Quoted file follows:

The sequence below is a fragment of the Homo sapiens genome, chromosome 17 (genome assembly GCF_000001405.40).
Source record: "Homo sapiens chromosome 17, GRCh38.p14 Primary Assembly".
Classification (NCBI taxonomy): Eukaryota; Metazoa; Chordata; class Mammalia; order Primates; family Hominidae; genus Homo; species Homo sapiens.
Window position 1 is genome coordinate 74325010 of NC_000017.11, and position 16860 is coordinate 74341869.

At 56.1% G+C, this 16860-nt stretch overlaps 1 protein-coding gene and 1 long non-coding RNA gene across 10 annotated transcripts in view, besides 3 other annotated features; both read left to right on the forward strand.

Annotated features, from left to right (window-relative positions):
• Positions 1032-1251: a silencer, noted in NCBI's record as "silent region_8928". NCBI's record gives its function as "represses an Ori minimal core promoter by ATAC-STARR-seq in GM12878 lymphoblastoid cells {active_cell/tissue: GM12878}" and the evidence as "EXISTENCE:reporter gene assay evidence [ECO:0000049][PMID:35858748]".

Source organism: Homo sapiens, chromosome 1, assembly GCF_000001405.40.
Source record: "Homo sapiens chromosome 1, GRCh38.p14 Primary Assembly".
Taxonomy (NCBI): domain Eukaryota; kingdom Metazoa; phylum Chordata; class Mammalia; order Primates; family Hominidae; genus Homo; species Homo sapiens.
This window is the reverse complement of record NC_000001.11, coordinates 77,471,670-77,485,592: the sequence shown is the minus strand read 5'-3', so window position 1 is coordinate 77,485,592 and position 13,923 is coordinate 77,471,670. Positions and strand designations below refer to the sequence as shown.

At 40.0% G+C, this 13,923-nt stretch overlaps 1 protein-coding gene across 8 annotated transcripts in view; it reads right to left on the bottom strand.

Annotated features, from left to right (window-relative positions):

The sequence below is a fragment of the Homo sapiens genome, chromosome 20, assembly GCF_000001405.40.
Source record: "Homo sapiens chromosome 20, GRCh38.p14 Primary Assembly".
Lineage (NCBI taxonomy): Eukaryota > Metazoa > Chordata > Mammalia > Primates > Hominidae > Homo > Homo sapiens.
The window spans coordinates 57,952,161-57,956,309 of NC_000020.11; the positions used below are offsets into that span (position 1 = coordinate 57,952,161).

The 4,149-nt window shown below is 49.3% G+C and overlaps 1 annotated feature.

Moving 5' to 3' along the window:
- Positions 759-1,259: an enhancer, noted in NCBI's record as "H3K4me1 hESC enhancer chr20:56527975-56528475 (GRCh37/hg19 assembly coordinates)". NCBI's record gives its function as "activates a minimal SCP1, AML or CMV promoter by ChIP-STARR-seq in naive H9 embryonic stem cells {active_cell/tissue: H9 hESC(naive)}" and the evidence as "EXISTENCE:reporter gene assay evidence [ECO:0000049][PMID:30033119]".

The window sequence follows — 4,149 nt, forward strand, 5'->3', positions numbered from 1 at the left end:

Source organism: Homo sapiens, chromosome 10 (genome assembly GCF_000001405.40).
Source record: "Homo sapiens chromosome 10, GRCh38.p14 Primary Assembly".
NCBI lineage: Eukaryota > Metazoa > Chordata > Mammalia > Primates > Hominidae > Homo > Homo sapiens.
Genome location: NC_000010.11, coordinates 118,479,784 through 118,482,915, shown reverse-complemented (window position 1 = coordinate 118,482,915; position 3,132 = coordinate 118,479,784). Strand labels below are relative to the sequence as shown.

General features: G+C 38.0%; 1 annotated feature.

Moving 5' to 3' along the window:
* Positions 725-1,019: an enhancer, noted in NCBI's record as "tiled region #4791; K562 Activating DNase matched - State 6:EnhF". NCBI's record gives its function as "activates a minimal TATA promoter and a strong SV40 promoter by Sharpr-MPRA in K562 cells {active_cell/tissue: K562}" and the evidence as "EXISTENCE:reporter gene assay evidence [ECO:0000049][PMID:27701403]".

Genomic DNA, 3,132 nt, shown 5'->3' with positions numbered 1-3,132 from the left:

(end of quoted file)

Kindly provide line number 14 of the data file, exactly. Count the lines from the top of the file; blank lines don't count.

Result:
The sequence below is a fragment of the Homo sapiens genome, chromosome 20, assembly GCF_000001405.40.